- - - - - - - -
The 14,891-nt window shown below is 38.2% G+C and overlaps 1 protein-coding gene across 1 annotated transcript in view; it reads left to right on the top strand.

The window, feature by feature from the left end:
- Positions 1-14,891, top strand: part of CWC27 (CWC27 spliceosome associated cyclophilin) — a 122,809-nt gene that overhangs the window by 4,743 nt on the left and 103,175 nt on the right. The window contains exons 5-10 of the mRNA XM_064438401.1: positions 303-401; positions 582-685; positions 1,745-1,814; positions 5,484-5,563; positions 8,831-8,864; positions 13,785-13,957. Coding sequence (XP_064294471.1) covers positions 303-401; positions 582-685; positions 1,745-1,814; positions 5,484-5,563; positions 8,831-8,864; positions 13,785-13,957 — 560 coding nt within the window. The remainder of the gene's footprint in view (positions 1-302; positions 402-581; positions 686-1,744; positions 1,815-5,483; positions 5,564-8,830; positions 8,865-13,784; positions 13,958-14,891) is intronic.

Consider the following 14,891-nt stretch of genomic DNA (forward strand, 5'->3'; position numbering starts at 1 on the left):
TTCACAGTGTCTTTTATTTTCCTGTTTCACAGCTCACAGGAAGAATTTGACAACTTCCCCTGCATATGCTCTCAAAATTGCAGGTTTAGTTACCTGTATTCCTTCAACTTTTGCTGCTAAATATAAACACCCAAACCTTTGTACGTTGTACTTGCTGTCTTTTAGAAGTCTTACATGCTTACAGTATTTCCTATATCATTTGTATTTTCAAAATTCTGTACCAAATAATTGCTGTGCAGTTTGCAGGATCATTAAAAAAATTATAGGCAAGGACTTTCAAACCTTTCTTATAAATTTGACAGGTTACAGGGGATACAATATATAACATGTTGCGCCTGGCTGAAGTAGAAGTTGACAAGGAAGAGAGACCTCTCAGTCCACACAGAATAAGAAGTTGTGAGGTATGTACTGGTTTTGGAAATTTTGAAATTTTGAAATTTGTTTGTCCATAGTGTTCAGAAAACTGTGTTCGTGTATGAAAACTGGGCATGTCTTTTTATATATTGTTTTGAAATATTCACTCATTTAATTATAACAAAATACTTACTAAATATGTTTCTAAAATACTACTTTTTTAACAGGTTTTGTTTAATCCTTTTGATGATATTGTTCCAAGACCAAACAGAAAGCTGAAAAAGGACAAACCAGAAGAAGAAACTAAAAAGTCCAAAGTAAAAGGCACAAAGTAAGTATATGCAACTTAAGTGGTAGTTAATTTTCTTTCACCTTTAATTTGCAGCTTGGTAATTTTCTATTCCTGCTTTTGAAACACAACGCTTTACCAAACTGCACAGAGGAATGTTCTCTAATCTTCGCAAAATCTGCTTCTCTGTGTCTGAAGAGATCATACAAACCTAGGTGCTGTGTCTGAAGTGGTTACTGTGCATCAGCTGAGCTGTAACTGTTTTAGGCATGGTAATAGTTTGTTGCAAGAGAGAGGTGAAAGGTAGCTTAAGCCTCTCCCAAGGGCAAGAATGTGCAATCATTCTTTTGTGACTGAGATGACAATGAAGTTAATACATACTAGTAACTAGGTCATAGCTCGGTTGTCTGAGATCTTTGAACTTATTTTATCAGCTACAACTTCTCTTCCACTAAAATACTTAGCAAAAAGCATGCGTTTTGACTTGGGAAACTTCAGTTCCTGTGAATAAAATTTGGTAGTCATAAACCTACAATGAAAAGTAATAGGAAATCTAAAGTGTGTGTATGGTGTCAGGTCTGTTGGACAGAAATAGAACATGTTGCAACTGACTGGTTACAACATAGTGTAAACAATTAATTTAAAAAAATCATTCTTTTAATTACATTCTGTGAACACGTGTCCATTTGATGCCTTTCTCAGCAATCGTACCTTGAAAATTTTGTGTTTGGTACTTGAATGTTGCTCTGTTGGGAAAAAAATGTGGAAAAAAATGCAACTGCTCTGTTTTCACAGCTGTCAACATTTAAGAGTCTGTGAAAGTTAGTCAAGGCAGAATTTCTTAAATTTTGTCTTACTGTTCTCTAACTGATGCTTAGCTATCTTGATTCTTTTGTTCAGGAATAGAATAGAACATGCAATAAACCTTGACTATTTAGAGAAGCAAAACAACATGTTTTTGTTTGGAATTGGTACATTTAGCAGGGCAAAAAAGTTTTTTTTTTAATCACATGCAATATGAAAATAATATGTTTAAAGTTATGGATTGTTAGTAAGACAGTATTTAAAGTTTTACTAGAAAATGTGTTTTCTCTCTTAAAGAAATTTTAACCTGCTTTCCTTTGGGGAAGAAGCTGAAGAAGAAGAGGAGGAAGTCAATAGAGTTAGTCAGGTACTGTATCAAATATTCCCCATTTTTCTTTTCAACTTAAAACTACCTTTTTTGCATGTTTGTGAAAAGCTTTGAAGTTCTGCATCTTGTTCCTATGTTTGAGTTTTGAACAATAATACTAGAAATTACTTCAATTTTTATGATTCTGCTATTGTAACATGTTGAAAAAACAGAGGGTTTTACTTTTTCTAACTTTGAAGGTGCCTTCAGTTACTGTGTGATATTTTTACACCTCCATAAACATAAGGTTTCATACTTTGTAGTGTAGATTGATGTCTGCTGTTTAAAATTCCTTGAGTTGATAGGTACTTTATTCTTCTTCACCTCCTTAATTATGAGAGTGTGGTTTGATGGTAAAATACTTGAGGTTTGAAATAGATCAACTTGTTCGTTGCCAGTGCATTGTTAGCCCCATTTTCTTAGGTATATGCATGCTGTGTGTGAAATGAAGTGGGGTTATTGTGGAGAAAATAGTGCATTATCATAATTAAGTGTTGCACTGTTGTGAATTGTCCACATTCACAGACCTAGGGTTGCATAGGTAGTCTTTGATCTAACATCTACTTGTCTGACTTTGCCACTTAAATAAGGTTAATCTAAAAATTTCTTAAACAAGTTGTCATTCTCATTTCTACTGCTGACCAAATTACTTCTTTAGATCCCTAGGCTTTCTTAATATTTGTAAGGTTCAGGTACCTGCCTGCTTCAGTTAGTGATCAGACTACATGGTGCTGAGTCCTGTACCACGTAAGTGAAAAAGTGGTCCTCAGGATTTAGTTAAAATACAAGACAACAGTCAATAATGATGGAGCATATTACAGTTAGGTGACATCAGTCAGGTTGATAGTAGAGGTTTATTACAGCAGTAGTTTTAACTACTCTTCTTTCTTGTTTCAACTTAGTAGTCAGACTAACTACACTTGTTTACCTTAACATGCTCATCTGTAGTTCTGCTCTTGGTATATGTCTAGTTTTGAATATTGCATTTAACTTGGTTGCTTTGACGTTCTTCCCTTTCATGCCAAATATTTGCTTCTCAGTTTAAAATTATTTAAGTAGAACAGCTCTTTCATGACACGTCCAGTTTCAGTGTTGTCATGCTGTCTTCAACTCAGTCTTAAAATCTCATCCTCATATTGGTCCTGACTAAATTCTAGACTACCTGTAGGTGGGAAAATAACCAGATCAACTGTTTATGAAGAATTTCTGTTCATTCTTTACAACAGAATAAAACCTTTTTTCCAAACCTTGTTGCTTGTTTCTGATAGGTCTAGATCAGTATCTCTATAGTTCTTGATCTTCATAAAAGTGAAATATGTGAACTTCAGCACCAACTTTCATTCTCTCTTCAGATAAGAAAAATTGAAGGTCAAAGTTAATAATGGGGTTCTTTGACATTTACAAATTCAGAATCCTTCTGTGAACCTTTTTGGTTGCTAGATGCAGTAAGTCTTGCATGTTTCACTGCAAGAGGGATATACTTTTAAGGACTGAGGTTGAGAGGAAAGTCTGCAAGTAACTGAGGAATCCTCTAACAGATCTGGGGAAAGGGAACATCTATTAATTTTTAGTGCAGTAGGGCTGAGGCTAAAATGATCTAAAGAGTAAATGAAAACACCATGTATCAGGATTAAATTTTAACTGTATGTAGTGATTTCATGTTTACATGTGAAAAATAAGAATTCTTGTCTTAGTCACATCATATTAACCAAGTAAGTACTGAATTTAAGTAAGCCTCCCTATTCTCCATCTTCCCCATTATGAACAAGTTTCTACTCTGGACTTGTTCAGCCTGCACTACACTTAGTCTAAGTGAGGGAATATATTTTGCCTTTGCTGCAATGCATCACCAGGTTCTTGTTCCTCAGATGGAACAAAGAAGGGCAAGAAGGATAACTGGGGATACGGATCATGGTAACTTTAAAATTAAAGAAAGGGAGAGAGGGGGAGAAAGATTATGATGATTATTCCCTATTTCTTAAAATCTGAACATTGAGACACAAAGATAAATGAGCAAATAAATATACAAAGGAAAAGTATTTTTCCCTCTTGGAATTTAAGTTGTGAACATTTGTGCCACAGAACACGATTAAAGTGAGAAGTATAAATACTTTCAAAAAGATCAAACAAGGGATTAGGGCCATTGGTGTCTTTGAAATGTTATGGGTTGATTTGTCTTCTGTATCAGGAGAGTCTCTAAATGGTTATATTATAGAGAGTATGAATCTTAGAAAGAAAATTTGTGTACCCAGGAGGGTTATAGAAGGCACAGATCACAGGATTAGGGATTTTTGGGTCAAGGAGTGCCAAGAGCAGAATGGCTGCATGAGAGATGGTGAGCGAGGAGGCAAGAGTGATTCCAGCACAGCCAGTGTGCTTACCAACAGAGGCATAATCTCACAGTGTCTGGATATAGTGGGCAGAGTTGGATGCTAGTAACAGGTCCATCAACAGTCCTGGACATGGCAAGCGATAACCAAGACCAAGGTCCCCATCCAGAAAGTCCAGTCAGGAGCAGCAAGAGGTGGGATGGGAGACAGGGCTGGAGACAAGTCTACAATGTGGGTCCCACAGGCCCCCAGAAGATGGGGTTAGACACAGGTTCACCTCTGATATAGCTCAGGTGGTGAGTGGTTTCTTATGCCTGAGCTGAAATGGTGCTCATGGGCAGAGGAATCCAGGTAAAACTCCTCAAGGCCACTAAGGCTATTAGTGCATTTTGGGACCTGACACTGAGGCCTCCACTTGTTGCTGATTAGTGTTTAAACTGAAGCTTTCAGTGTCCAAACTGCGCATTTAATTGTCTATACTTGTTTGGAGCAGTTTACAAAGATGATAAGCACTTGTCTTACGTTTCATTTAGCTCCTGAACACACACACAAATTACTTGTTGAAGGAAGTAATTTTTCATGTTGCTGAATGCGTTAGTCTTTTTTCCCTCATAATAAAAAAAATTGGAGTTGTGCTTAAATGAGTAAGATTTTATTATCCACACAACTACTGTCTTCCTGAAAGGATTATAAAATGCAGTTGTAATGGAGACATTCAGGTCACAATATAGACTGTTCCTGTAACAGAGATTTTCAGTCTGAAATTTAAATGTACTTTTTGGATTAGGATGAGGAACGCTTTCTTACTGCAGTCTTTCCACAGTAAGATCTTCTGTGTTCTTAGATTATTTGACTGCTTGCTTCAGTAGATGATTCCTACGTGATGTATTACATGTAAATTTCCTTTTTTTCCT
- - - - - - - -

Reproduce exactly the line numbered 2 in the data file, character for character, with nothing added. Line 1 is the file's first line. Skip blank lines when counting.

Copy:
The window, feature by feature from the left end: